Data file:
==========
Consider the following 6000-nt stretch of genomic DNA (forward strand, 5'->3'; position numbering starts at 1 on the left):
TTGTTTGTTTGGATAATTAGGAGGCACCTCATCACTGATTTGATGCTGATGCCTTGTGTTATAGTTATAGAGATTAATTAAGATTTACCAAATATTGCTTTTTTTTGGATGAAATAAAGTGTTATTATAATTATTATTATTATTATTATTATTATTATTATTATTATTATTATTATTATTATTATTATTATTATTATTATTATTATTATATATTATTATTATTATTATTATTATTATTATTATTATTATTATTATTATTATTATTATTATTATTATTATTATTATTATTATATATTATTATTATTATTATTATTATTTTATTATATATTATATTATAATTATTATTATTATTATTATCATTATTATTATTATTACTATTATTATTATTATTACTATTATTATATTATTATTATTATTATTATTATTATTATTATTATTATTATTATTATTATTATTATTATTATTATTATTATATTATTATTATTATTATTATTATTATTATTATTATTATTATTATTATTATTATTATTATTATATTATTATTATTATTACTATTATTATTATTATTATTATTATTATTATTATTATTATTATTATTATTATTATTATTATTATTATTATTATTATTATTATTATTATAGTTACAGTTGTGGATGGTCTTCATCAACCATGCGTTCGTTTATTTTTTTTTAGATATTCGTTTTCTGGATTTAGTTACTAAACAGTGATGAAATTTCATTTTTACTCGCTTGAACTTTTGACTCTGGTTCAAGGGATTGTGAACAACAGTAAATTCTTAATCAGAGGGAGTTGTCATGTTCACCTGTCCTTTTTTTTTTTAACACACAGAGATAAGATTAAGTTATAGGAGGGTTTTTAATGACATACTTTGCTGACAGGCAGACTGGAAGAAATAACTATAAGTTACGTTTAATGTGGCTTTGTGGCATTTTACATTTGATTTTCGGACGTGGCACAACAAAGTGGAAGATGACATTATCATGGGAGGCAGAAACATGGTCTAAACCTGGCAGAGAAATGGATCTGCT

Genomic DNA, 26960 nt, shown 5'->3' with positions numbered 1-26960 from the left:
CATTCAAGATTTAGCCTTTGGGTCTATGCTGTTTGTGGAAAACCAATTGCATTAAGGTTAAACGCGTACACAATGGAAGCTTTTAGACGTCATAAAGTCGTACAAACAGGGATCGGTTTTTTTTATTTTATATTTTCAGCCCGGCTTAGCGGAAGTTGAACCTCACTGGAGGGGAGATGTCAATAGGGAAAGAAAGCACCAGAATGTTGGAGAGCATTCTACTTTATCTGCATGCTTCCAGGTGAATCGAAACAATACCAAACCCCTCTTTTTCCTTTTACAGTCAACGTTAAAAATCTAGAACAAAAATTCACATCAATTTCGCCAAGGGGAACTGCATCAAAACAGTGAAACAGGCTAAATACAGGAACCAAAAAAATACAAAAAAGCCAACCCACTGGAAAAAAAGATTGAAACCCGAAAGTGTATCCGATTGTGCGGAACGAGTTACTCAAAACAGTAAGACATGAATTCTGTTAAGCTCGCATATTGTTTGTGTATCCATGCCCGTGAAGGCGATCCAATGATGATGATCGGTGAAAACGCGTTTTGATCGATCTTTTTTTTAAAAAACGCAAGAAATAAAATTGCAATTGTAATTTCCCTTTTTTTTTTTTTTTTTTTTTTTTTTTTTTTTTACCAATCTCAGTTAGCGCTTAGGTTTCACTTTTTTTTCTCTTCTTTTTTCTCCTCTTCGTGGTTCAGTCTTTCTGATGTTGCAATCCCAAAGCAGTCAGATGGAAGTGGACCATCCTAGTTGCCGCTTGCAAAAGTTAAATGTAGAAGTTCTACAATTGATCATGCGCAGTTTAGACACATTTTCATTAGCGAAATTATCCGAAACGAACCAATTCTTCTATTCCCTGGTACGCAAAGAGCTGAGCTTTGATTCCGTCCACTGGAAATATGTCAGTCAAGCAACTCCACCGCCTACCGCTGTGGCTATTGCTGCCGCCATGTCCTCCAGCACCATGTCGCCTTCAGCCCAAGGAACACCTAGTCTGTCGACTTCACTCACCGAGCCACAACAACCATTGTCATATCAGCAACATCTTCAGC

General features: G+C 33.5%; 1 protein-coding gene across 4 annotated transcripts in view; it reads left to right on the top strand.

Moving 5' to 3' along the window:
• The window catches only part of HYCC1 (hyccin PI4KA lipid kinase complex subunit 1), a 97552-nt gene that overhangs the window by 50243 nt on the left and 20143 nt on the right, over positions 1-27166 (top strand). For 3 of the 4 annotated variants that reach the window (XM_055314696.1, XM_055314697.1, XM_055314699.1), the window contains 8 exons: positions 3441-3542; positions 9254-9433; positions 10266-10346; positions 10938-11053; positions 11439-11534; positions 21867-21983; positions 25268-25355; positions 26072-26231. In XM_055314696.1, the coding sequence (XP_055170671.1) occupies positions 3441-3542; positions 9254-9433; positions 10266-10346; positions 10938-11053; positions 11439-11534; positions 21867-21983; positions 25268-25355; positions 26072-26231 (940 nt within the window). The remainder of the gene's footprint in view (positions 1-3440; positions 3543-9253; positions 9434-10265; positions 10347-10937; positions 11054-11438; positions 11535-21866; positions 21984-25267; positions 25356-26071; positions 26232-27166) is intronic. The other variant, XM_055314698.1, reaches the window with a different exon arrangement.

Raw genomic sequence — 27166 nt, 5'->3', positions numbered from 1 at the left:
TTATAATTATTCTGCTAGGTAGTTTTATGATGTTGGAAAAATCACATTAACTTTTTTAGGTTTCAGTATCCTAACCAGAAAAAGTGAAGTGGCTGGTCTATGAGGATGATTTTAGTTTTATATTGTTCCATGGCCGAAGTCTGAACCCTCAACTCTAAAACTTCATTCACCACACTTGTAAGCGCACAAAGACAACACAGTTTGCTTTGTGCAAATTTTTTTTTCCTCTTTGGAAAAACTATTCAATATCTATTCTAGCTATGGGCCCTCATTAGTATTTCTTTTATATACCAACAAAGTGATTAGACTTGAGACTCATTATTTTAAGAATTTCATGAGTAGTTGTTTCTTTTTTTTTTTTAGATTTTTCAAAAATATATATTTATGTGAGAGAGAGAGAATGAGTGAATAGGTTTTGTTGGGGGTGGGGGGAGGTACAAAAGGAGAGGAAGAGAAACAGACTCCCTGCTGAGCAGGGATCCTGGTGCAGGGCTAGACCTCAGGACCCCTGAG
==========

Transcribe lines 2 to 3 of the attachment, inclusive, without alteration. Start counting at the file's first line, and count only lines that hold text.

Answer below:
TTGTTTGTTTGGATAATTAGGAGGCACCTCATCACTGATTTGATGCTGATGCCTTGTGTTATAGTTATAGAGATTAATTAAGATTTACCAAATATTGCTTTTTTTTGGATGAAATAAAGTGTTATTATAATTATTATTATTATTATTATTATTATTATTATTATTATTATTATTATTATTATTATTATTATTATTATTATTATTATTATATATTATTATTATTATTATTATTATTATTATTATTATTATTATTATTATTATTATTATTATTATTATTATTATTATTATTATATATTATTATTATTATTATTATTATTTTATTATATATTATATTATAATTATTATTATTATTATTATCATTATTATTATTATTACTATTATTATTATTATTACTATTATTATATTATTATTATTATTATTATTATTATTATTATTATTATTATTATTATTATTATTATTATTATTATTATTATATTATTATTATTATTATTATTATTATTATTATTATTATTATTATTATTATTATTATTATTATATTATTATTATTATTACTATTATTATTATTATTATTATTATTATTATTATTATTATTATTATTATTATTATTATTATTATTATTATTATTATTATTATTATTATAGTTACAGTTGTGGATGGTCTTCATCAACCATGCGTTCGTTTATTTTTTTTTAGATATTCGTTTTCTGGATTTAGTTACTAAACAGTGATGAAATTTCATTTTTACTCGCTTGAACTTTTGACTCTGGTTCAAGGGATTGTGAACAACAGTAAATTCTTAATCAGAGGGAGTTGTCATGTTCACCTGTCCTTTTTTTTTTTAACACACAGAGATAAGATTAAGTTATAGGAGGGTTTTTAATGACATACTTTGCTGACAGGCAGACTGGAAGAAATAACTATAAGTTACGTTTAATGTGGCTTTGTGGCATTTTACATTTGATTTTCGGACGTGGCACAACAAAGTGGAAGATGACATTATCATGGGAGGCAGAAACATGGTCTAAACCTGGCAGAGAAATGGATCTGCT

Genomic DNA, 26960 nt, shown 5'->3' with positions numbered 1-26960 from the left: